For many years I have had purebred dogs (black Labrador Retrievers) and loved them, yet only recently have I become seriously involved in showing my dogs in obedience and rally. I’ve yet to feel accomplished enough to do any more than fun agility competition. I presently have a purebred dog (a nine year old rottweiler) and one of mixed breeding and guess what . . . I love them both and feel the need to be a responsible owner to both – in medical care and training. The younger of the two, my rottweiler/black and tan coonhound mix) is no lesser of a dog in quality because she’s a mix and personally?? She deserves so much more than to be looked askance at because of her being a mix and until she’s given REAL value by the AKC, we won’t be competing in any AKC events. She HAS value and is either a citizen in good standing or she’s not. I will not allow her to be pushed to the back of the bus.

    The AKC’s stand is wishy washy at best. My little girl will not contaminate your purebreds if she’s allowed to compete in the same obedience shows and classes as they are. She’s been spayed . . . as has all of my purebred dogs because I’m not involved in breeding, only in having a dog share my home and my life. Any training and competition I’ve ever been involved in has been a direct result of being a responsible pet owner and enjoying spending time and energy with my dogs.

  22. I have purebred dogs, I can’t help but notice the “mix” of the ILP/PAL dogs. If these are not mixed breeds (in some cases) I beg to differ. So what? If folks want to compete in AKC, then do it with a purebred, big deal, there are a number of venues for dogs that are not eligible to register with AKC, have you fun, competition, and enjoy your dogs, isn’t that why we are in this?

  23. I for one do not have any mixed feelings. Until my mixed breed is allowed to compete equally, I will not go to AKC events. From what I hear from friends that do both, CPE is more fun anyway. If there aren’t any events near you folks, you might look into starting a club to put on your own trials. It’s not that hard, and CPE can help you learn what you need to know. Try contacting some of the clubs that do CPE or USDAA or NADAC and ask them how they got started.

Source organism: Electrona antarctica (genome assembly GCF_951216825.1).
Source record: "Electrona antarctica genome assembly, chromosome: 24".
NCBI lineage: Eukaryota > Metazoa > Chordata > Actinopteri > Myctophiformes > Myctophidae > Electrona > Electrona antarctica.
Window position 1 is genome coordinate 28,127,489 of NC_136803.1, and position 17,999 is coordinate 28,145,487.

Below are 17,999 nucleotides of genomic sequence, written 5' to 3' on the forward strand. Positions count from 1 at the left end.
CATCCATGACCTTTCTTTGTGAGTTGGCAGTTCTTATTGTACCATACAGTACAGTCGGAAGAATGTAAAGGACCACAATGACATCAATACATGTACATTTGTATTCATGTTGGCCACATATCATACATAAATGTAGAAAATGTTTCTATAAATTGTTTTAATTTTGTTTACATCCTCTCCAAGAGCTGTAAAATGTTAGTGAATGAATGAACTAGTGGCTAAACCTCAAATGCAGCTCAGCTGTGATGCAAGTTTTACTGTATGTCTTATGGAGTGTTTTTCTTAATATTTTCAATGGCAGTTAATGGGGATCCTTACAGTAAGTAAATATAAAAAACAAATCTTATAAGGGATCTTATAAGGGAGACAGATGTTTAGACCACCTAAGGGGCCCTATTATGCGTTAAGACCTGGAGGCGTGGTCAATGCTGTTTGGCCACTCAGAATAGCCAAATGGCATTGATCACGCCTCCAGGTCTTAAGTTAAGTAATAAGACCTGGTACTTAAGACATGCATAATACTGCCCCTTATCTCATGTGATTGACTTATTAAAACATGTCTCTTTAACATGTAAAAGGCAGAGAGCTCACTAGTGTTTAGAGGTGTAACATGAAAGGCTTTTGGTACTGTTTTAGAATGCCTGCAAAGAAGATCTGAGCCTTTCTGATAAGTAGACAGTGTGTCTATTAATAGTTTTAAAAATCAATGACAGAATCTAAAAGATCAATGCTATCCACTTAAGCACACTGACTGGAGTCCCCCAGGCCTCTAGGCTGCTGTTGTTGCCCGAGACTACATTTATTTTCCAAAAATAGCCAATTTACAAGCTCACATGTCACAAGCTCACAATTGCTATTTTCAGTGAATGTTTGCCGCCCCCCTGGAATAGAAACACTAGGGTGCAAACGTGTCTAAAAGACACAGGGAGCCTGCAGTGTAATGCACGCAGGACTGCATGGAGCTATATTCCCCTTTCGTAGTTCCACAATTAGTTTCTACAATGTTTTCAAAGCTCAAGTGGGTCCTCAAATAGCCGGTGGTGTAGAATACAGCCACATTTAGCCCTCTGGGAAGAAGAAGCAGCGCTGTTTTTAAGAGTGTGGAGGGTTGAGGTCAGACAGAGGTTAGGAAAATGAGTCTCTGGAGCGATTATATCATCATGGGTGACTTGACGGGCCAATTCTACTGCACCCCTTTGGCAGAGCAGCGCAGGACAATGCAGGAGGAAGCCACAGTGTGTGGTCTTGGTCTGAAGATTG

24. AAC (Canadian agility Association) allows mixed breeds…no problems and it works well !!!!

  25. Just a few responses to a couple of comments.

    We train a number of mixed breed dogs, only to have to tell them that their opportunities for entering their dogs in the area is extremely limited. I don’t object to AKC now letting them compete. I do object to the structure that AKC has proposed, that is creating yet more divisions to deal with and keeping them separate.

    Now I have been doing AKC agility long enough to know that AKC did stretch the imagination a bit with ILP and PAL registration of a few dogs. Breed Standards seemed to have been overlooked in a few instances..but do I care?? no- but a few have brought a smile to my face. No one has objected to these dogs competing with dogs who are AKC registered.

    The software that will be needed will probably be a costly upgrade, and may even require a computer upgrade for those clubs using older laptops.

    Perhaps one reason that clubs who end up with small to moderate wait lists don’t go to two rings and two judges is 1) lack of space and 2)lack of resources and 3) lack of workers We are still relying on exhibitors to help out for a small reward, and those numbers are getting smaller and smaller. With ever increasing costs: upgrading equipment, facility rental, judge’s fee increases, airline tickets, etc.. it’s hard to make a small profit if we also have to hire workers.
    The wait lists will have to grow considerably before we can justify another judge, another airline ticket, another ring of equipment, another set of timers etc. Maybe the response of the “mixed” breeds will allow us to expand.

    I do appreciate the comments of those who are not in favor of adding mixed breeds or who have mixed breeds and don’t want to compete in the AKC program as it is currently designed. These comments will be considered as my club considers whether to offer the ‘mixed’ classes or not.


  26. Questions:What will become of the ILP program?
    If we have an unregistered rescue dog that we think is purebred can we still register as ILP? What happens to the agility points an ILP has earned?